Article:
Monday, September 01, 2014

Almost our epitaph here: the true cost of the Catholic abuse scandal

Communications Secretary Terry Donilon said a fund of resources of parishes cannot be tapped by the archdiocese for any purpose the archdiocese chooses. Maybe that is true. But if so, then how exactly does Donilon explain how closed Brighton parish properties were recently transferred from the archdiocese to another related entity to help pay off sexual abuse claims?
I remembered this story when Diane said of selling Holy Trinity Church, formerly a traditional Latin Mass center, "Another casualty of the sex-abuse lawsuit payoffs. Lord have mercy on so many levels."

I forgot about that cause. The whole story is almost an epitaph for American Catholicism; certainly the media and much of mainstream ex-Protestant America wish it were.

I think we will never recover from our two shots in the foot, Vatican II and this. Not that they will wipe out the church like some people want. Our imprint in American society's too big for that: there were so many of us, who changed so much here. The Irish etc. cop, politician, union boss, et al. are stock American characters; we brought both the Mass and so many Christian charities (they're connected) to the big city. Even Protestant liturgical practice is a tribute to Catholicism. But from now on, even as we heal and restore our traditional beliefs and ways (the remaining Massgoers are religious conservatives), we will be much diminished here.

Down the media memory hole: In the '70s, the left was ALMOST OK with sex with the underage, the same way it was accepting homosexuality. Many men were in holy orders or seminary for the wrong reason: a respectable place to hide, plus gay-o-rama behind closed doors the pious didn't know about — in the nifty '50s John XXIII was hip to that and told religious orders not to ordain them. These men took the Zeitgeist's cue, in the spirit of Vatican II being rammed down everybody's throat, and squeezed the Charmin, even though the church of course says it's a sin (grave matter) for at least three reasons (illicit sex, pseudo-sex, and using an underage person). The narrative now in our renascently anti-Catholic host country of course blames orthodox Catholicism, saying it's a gutter religion like Mohammedanism; it winked, looked the other way, and kept its dumb parishioners in harm's way. The same way in the 1800s American Protestants thought priests were letches about girls and convents were brothels for them. Actually, it was the good conservative Catholics victimized by Vatican II, the Wanderer readers and CUF members who complained about heresy being taught and liturgical abuses even by the standards of the new Mass, who noticed Father was acting funny with the altar boys and schoolboys and tried to blow the whistle by reporting it to the bishop. Clergy of course watch out for their own, often a good thing, but in this case the liberalized clerocracy condescendingly told these people (sigh), "Be open to the Spirit!" and to mind their own business. What a bunch of uptight, judgmental killjoys! (You know churchy people, haha.) The problem priests kept getting shuffled from parish to parish a step ahead of the law, and the rest is history. The church that transformed America has become a punchline.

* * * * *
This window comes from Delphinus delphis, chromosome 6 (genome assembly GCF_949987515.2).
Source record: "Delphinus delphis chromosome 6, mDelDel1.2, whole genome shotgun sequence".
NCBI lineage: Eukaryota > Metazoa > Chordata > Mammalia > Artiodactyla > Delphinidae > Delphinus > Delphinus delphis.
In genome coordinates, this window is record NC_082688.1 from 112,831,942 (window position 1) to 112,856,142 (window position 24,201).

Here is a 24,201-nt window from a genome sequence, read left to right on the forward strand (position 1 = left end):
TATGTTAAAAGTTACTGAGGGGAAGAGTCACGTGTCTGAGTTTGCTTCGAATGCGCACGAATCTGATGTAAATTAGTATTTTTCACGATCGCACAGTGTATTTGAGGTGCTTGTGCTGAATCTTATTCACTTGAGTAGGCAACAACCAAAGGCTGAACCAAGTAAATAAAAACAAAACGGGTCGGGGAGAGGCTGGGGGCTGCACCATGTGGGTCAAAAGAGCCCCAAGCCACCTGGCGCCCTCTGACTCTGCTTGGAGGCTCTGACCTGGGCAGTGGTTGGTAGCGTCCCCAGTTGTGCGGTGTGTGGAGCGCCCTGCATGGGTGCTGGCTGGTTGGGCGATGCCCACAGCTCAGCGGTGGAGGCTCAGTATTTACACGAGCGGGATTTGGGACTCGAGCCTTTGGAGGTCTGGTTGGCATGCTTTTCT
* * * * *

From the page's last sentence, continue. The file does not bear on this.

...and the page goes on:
Teachers have a worse track record than priests. "If married men and women could be teachers." Actually married men can be priests but anyway.

Didn't one of the church fathers say hell is paved with the skulls of bad bishops and priests? When God calls you to be ordained, he puts a LOT of responsibility on you, so you are the target of demonic temptations and attacks. The Great Underage Gay Caper and coverup hurt a lot more people than the young men directly involved; a lot of clergy have a lot of explaining to do to God.

7 comments:

  1. Actually, John, I don't think they will be able to explain "it" to God. :(